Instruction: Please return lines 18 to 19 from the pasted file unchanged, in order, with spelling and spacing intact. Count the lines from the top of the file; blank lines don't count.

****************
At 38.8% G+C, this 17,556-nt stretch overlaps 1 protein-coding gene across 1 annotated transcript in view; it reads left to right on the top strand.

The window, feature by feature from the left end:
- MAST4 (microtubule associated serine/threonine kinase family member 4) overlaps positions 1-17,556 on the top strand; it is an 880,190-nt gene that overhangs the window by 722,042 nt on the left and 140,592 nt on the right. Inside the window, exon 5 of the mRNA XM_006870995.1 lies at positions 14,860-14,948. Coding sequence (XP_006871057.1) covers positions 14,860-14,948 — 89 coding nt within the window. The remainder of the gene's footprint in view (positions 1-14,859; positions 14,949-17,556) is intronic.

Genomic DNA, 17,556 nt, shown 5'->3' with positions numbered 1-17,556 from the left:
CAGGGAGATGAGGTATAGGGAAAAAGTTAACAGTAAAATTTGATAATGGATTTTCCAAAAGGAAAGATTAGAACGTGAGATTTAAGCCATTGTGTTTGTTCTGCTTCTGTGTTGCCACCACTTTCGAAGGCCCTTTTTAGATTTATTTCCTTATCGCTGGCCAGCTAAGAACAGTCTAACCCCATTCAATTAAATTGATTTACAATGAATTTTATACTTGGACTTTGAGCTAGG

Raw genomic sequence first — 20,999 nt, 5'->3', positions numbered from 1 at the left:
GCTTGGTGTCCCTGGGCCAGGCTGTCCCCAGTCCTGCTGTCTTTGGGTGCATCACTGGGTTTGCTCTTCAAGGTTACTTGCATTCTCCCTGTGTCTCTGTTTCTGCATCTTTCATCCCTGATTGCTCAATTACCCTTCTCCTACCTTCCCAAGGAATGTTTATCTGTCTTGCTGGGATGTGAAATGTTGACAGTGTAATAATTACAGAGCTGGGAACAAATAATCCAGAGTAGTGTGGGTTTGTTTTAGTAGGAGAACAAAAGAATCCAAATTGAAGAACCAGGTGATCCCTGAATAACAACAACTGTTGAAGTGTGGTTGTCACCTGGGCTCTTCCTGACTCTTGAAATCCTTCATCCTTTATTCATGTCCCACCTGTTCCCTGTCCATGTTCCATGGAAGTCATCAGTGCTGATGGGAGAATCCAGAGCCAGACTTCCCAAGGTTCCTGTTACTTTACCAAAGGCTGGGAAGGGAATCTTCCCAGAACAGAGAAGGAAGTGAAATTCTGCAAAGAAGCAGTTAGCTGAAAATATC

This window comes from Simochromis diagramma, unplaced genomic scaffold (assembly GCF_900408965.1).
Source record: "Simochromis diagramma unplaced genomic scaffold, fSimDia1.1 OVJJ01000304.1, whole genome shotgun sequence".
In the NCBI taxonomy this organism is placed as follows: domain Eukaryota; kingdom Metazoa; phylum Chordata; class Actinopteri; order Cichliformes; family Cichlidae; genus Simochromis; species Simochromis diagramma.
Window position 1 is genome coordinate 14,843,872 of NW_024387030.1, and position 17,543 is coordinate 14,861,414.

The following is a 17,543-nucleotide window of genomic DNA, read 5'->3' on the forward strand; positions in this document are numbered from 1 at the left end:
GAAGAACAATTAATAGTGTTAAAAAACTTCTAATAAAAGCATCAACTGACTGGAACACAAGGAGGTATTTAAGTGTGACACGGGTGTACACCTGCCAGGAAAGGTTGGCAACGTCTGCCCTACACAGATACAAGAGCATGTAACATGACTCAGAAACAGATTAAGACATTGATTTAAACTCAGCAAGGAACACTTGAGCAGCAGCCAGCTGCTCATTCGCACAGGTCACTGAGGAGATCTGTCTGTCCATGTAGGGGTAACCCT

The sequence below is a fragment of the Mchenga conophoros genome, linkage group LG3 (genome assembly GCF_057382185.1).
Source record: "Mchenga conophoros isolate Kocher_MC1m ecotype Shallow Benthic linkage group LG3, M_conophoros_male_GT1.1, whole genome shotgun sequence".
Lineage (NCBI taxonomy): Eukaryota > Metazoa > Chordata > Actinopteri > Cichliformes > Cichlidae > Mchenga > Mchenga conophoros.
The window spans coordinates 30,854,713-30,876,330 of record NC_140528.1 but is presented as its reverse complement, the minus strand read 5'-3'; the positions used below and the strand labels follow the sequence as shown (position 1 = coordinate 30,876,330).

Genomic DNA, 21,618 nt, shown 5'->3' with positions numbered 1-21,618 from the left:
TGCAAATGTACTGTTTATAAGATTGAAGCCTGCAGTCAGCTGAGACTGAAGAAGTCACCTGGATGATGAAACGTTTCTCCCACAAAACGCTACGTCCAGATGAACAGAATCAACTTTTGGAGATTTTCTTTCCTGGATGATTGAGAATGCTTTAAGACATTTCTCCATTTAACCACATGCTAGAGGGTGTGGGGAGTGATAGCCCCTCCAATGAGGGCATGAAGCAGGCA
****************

Genomic DNA, 21,618 nt, shown 5'->3' with positions numbered 1-21,618 from the left:
TGCAAATGTACTGTTTATAAGATTGAAGCCTGCAGTCAGCTGAGACTGAAGAAGTCACCTGGATGATGAAACGTTTCTCCCACAAAACGCTACGTCCAGATGAACAGAATCAACTTTTGGAGATTTTCTTTCCTGGATGATTGAGAATGCTTTAAGACATTTCTCCATTTAACCACATGCTAGAGGGTGTGGGGAGTGATAGCCCCTCCAATGAGGGCATGAAGCAGGCA